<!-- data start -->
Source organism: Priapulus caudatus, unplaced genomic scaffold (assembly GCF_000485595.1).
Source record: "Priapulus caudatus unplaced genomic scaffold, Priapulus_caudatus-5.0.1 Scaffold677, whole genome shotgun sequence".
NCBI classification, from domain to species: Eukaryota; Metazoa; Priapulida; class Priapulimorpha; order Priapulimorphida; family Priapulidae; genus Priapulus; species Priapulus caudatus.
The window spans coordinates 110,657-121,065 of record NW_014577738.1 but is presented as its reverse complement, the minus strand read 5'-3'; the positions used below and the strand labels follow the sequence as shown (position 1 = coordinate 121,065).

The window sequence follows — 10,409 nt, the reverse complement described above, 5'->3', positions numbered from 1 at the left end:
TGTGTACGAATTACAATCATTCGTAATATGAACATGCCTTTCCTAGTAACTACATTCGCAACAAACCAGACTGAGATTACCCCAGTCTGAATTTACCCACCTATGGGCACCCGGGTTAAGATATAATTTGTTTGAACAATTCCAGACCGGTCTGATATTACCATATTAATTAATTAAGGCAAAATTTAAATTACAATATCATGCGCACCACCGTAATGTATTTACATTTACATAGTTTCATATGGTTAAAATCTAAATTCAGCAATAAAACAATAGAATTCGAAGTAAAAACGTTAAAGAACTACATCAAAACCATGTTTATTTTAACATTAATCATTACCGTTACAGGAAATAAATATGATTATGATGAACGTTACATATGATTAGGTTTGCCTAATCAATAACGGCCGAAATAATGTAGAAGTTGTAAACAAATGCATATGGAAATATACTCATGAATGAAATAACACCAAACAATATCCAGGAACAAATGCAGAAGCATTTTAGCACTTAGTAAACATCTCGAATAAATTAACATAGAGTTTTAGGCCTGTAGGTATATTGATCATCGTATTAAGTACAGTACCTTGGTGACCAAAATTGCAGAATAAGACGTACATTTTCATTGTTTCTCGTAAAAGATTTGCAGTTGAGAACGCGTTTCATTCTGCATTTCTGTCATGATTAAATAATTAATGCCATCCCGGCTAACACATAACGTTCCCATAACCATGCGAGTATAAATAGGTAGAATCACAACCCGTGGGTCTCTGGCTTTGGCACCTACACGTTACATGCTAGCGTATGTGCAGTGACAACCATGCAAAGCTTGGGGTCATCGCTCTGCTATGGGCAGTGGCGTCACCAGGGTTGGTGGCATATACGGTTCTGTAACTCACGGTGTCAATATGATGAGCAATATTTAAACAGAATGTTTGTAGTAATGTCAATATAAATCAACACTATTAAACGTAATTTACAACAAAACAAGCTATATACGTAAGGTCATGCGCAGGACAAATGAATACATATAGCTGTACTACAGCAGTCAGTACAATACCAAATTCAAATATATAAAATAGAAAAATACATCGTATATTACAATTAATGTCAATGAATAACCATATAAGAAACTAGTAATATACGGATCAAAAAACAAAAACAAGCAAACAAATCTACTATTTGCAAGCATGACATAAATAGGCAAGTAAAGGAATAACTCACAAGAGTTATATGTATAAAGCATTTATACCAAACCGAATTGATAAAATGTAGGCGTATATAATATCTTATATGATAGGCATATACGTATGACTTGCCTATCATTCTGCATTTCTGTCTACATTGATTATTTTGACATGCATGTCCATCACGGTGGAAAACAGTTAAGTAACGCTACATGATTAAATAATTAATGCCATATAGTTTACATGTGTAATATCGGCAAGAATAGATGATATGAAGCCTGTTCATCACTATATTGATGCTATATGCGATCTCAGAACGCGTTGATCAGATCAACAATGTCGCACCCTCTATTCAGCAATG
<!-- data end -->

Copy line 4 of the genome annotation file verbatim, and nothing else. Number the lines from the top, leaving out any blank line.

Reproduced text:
The window spans coordinates 110,657-121,065 of record NW_014577738.1 but is presented as its reverse complement, the minus strand read 5'-3'; the positions used below and the strand labels follow the sequence as shown (position 1 = coordinate 121,065).